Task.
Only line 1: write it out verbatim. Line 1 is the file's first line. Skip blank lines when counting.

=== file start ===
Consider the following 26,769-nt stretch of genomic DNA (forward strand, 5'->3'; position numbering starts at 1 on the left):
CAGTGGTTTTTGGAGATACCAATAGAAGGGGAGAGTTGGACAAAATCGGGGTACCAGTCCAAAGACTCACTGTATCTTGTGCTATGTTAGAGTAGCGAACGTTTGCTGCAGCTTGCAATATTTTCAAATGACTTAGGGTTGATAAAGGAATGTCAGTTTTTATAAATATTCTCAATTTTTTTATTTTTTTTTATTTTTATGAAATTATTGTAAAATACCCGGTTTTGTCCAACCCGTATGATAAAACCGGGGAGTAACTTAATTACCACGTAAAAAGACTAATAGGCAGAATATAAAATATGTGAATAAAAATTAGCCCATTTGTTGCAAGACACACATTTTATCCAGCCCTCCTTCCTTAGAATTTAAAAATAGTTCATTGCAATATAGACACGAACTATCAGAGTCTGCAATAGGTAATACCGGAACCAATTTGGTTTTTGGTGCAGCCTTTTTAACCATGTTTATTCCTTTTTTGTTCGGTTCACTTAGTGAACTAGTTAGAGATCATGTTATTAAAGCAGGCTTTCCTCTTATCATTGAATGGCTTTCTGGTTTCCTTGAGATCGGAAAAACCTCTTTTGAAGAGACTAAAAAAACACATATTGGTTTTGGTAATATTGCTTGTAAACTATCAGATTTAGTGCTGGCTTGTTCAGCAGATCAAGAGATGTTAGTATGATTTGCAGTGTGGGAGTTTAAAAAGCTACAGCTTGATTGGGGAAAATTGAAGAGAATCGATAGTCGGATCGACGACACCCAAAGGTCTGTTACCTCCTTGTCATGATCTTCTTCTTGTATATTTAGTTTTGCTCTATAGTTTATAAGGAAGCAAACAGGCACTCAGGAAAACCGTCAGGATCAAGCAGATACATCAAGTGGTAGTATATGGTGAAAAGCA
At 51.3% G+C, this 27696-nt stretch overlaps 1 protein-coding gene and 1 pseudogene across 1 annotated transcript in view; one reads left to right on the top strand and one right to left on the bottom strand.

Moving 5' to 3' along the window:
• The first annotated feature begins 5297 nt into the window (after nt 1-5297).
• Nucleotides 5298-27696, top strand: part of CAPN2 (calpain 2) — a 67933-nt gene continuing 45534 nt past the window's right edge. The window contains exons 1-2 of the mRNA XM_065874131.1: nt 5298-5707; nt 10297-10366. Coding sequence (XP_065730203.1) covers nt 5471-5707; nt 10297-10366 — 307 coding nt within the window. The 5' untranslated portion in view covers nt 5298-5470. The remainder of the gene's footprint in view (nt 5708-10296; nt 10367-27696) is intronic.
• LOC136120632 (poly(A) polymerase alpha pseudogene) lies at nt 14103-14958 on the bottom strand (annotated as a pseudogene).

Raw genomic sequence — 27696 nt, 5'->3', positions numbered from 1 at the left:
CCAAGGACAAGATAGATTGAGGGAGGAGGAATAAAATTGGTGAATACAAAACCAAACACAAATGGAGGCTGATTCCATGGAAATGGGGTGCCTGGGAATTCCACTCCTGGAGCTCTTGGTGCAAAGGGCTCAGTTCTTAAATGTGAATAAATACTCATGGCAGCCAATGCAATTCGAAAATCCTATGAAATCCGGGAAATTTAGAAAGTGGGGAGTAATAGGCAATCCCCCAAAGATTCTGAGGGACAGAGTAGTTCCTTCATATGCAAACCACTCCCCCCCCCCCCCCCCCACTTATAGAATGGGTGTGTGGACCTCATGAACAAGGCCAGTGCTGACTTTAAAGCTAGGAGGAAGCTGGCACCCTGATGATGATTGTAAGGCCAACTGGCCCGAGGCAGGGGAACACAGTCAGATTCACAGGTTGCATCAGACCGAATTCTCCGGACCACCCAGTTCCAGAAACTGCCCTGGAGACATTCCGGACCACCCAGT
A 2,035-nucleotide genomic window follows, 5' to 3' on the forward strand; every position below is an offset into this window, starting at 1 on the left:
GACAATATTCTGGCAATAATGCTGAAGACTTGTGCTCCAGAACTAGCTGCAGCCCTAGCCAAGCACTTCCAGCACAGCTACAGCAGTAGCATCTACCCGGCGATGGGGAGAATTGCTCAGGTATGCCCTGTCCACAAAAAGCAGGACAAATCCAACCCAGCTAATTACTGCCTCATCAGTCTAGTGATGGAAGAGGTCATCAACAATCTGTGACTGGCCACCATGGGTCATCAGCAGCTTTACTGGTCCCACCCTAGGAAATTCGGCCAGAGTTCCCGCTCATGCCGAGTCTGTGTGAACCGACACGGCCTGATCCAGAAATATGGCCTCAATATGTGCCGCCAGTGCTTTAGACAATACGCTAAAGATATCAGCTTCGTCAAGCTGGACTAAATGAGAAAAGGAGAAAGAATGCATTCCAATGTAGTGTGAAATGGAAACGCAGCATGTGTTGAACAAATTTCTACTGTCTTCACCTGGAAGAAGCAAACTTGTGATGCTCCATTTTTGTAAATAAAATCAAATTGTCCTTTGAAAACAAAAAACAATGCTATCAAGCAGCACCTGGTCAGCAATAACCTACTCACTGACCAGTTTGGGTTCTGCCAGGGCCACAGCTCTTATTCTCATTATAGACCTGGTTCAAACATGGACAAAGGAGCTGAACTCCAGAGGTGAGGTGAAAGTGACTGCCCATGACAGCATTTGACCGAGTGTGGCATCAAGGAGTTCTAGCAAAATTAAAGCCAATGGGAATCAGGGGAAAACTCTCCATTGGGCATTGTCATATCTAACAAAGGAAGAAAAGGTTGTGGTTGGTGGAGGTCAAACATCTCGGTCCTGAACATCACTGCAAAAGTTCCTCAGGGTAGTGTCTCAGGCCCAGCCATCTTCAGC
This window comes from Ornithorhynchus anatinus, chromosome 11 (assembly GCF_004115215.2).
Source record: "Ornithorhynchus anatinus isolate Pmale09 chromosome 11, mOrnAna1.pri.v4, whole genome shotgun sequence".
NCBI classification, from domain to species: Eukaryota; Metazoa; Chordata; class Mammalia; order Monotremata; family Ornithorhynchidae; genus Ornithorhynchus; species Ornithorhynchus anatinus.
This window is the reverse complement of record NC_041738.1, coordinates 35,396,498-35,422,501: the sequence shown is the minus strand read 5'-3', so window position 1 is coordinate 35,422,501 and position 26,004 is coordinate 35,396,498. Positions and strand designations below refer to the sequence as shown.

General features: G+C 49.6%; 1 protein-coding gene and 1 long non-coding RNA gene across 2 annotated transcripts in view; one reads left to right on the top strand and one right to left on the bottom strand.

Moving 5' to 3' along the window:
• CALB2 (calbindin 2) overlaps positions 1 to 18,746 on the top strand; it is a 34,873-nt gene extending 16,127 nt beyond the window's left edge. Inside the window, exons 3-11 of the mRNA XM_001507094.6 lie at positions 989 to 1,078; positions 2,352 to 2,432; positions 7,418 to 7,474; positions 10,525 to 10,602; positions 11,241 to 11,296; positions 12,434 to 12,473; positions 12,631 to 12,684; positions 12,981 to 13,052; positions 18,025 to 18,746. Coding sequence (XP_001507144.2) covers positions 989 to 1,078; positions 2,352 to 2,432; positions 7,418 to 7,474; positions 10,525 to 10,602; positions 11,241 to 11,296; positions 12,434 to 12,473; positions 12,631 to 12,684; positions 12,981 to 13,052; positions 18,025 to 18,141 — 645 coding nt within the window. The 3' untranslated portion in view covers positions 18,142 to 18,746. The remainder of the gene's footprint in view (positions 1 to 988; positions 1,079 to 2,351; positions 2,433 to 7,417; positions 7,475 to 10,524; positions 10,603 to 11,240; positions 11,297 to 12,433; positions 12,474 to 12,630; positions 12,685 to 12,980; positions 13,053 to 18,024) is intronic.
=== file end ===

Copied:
Consider the following 26,769-nt stretch of genomic DNA (forward strand, 5'->3'; position numbering starts at 1 on the left):